How Google Fiber and Verizon Fios Face Similar Challenges
In some ways, Google Fiber’s experience with gigabit internet access resembles Verizon’s earlier experience with Fios. Both firms announced aggressive fiber-to-home builds, and both halted those builds before completion of the announced or intended footprints.
As Google Fiber maintains its construction and marketing of existing gigabit networks, while pausing extension, so did Verizon halt its Fios build before all of its major metro areas were wired.
The business model seems to have been the issue for both firms. Google Fiber has been disappointed with take rates and revenue, while Verizon seems to have discovered the business model did not work as well as expected, either.
Likewise, both firms now believe fixed wireless could substantially improve the business model.
The dynamics of competitive access markets are among the key reasons both firms now think differently about fiber to the home deployment. In the monopoly era, the supplier of access services (voice, for telcos; video entertainment for cable TV companies) could safely assume that, once a network was built, adoption would range from 80 percent to 95 percent.
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That meant the “cost per customer” and “cost per location” were nearly identical. In simple terms, “build past a home or business, get that location as a customer” was a good rule of thumb.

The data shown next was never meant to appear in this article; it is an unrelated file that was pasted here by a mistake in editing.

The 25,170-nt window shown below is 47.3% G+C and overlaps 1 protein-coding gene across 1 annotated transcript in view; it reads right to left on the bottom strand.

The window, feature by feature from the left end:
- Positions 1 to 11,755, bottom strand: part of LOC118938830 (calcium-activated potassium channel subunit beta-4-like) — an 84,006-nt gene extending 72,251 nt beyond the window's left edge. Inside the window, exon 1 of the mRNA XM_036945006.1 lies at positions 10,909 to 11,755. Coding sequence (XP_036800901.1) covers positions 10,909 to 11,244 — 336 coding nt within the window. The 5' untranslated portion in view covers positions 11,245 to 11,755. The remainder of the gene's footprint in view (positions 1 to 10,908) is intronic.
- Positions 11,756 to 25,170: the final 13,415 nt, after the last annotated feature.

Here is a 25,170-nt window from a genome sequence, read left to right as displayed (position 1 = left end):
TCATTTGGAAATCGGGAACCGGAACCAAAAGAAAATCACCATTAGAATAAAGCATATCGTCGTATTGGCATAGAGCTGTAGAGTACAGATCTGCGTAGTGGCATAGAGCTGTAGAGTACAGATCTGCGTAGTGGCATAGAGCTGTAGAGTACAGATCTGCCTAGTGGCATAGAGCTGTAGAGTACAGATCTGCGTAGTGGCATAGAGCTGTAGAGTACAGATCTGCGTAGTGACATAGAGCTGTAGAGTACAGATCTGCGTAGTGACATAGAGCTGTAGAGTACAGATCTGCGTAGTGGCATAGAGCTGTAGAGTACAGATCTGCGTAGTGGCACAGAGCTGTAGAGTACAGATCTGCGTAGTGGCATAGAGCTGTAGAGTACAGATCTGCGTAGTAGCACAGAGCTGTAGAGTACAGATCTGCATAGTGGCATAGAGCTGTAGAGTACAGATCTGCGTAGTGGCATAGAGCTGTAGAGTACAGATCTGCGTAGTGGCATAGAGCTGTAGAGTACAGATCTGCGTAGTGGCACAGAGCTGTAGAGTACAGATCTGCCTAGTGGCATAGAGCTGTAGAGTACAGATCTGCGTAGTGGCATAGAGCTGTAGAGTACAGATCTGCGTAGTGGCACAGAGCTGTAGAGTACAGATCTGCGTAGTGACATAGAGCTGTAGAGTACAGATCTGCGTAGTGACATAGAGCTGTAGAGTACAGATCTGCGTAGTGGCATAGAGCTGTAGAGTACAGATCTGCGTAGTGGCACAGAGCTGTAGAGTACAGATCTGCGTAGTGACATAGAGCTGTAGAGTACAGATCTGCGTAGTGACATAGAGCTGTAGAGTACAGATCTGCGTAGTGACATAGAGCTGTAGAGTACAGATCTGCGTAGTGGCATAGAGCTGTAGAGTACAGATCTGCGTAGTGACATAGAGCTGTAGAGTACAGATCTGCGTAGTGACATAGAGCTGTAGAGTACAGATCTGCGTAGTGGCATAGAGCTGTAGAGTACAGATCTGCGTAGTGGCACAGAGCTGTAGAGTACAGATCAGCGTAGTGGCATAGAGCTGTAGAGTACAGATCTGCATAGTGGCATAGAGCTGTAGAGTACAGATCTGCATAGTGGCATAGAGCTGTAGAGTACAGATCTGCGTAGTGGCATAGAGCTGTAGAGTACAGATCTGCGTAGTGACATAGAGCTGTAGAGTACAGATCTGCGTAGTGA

All that changes in competitive markets. In internet access markets, one firm--typically the cable operator--can expect to get as much as 60 percent take rates, while the telco can expect to get 40 percent take rates.
Video, in fact, is the more competitive market, as there are at least three suppliers in every market, limiting cable operators to about 50 percent adoption, while satellite gets 20 percent share and most telcos get about 20 percent. The salient exception is AT&T, which owns both DirecTV satellite service and also has sold U-verse video services. In some instances (in its largest fixed network areas) AT&T could have as much as 25 percent total video account share.
The obvious implication is that network “cost per potential customer” (cost per passing) and “cost per customer” diverge quite a lot. Cost per passing represents significant stranded investment, when take rates range from less than 20 percent to 50 percent.
Simply, at 20-percent take rates, cost per customer is five times the cost per passing. Even at robust 50-percent take rates, “cost per customer” is double that of “cost per passing.”
Even Verizon, able to sell three anchor services, with 40 percent adoption of internet access and perhaps about the same voice adoption (as a percentage of homes passed), has found the business case for Fios a difficult proposition. That is why its new optical fiber deployments are based on enterprise and mobile backhaul requirements first, to create a relatively dense optical footprint, and then to extend from optical endpoints to potential consumer neighborhoods.
It is doubtful Google Fiber has managed to consistently get 20 percent adoption in most of its markets.
That is why both Verizon and Google Fiber have paused their original fiber-to-home footprints, and why both are seriously moving towards fixed wireless access to provide gigabit internet access.
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